No films on school shootings exist in European cinema. In the US, several films were inspired by the Columbine shooting. In Gus van Sant’s Elephant (2003), there is an obvious, preconceived use of obscurity. Before the shooting, Alex and Eric skip school to sign for mail-order semi-automatic weapons delivered to their doorstep. Alex plays “Für Elise” on the piano while Eric looks for guns on the internet and shoots people in a video game. These elements are shown in order to be interpreted as forewarnings. But are they? When the mayhem comes, it is sterile and surgical.

In Lynne Ramsay’s We Need to Talk About Kevin (2011), a genetic predisposition is implied. Kevin cannot stop crying as a baby, and during play as a toddler, refuses to throw a ball back. As Kevin develops, he cannot be potty-trained, mocks his mother, and rejects her attempts at physical affection. In a brief rage, she tugs at his arm, causing a dislocation. The mother (Tilda Swinton) and Kevin (Ezra Miller) cannot find peace. After the school killings (with victims that include members of her family), every childhood incident and spat may have seemed like a forewarning of violence.

Cinematic renditions of mass murder often provide a simplistic narrative that reflects the thinking of many, i.e., that there must have been warnings and clues in the killer’s life. There is a quixotic urge for screenwriters to attempt to explain the incomprehensible. A persistent narrative is that of an innate defect, with previous episodes of violent behavior in troubled or intellectually challenged children with reduced coping skills. But no explanation is sufficient, and films may condition viewers (and policymakers) into thinking that “evil” can be recognized early and remediated in time. Outside the world of cinema, the shooter is often readily diagnosed with a psychiatric condition. Politicians apply labels such as “insane monster,” “deranged individual,” “wacko,” “crazy madman,” “homicidal maniac,” or, less histrionically, “lonely oddball.” But psychiatrists often encounter kids who are merely sullen, with no classifiable mental disorder, and who do not meet criteria for involuntary commitment. Some who enact revenge fantasies may give warnings before the act, but others do not. Some may commit suicide rather than carry out a mass shooting.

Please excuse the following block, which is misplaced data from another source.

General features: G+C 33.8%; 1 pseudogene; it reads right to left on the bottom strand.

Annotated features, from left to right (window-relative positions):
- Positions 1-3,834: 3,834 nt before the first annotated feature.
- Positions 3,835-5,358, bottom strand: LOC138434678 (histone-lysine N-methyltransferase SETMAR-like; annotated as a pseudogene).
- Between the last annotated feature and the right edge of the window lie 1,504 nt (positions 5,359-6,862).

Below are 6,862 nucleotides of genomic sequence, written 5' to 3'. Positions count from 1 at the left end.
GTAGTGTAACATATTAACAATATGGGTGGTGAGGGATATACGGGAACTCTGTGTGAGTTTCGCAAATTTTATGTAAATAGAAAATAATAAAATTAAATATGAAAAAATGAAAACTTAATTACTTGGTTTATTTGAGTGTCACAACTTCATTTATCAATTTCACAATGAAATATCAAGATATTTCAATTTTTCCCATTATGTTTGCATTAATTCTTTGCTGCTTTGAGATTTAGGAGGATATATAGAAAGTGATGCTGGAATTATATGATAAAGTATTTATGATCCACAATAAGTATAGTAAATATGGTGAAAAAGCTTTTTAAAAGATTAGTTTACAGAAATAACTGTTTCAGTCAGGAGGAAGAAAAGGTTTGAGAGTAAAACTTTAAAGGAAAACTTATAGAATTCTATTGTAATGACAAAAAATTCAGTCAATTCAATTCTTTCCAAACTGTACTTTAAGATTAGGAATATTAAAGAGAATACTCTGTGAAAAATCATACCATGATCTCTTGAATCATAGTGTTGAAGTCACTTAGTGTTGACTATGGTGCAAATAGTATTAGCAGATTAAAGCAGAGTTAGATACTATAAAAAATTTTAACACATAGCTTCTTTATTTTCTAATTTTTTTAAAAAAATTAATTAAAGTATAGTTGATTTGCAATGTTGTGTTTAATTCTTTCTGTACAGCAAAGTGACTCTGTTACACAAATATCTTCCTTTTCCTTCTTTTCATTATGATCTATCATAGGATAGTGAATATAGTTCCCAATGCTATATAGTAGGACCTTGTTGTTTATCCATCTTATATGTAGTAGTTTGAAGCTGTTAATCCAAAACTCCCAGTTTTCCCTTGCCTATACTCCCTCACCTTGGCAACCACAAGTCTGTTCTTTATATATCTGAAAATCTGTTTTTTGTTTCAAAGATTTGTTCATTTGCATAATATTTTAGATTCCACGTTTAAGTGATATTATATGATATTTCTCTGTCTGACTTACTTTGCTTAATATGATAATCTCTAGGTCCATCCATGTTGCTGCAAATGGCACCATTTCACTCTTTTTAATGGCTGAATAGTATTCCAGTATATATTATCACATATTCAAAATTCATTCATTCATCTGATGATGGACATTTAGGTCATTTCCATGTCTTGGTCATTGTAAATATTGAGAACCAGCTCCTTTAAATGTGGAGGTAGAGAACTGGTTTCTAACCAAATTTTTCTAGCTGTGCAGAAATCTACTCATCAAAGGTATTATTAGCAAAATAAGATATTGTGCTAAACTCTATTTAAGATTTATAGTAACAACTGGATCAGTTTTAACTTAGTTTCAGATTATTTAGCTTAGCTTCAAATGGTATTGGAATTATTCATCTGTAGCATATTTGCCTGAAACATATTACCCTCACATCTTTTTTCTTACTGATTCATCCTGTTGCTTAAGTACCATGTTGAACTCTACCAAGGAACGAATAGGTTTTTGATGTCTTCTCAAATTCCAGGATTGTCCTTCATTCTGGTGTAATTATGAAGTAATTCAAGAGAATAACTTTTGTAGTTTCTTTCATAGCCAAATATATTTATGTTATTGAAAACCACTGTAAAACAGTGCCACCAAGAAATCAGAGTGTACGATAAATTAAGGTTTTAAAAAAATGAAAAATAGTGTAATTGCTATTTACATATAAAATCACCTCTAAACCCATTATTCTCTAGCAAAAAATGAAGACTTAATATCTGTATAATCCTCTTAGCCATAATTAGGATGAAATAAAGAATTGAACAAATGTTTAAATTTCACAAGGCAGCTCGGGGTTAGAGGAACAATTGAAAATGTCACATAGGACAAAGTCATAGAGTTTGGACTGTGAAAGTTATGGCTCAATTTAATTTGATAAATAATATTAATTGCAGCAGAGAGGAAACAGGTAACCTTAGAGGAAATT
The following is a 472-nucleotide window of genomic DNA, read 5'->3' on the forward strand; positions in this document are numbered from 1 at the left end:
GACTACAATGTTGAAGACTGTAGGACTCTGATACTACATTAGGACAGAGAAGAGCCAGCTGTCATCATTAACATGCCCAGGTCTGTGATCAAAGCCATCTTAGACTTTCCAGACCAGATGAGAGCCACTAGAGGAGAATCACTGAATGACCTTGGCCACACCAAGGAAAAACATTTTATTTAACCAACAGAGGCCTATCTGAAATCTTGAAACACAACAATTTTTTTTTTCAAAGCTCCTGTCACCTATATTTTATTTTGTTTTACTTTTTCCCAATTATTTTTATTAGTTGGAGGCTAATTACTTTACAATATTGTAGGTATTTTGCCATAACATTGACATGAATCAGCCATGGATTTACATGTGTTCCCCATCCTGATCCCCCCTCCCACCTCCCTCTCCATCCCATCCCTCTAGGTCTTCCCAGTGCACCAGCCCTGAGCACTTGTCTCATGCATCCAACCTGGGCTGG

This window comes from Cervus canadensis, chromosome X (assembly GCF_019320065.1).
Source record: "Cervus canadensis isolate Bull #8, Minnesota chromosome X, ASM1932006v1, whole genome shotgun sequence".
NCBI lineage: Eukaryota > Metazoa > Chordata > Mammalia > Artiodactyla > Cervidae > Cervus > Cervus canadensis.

The continued misdirection of trying to seek a solution to mass shootings through mental healthcare alone is an unfortunate, long-lasting myth, possibly fed by the movie industry. Even the most stringent measures to reduce mass shootings cannot erase human susceptibility for committing acts of violence. Restrictions may only reduce both the severity and frequency. Filmmakers have shown interest in the topic of mass shootings, but it is country-specific and often prompted by actual events. The number of films is small, but the prestigious Cannes Film Festival awarded three Palme D’Or prizes to films on school shootings. In general, cinema has propagated a stereotype of psychiatric and genetic causality in the perpetrators of this extraordinary violence. Gus van Sant’s Elephant is a notable exception. He understood there is no satisfactory explanation, and we will likely never find one. The “elephant” in the room is bewilderment.

EELCO F. M. WIJDICKS, MD, PhD, is a Professor of Neurology and History of Medicine at Mayo Clinic College of Medicine. He established Neurocritical Care at Mayo Clinic and is consultant neurointensivist in the Neurosciences Intensive Care Unit at Saint Marys Hospital (Mayo Clinic Campus Rochester). He has published commentary and criticism on medical and neurologic portrayal in film, including Neurocinema: When Film Meets Neurology (CRC Press 2014), Neurocinema―The Sequel: A History of Neurology on Screen (CRC Press 2022) and Cinema, MD: A History of Medicine on Screen (OUP 2020).

Summer 2022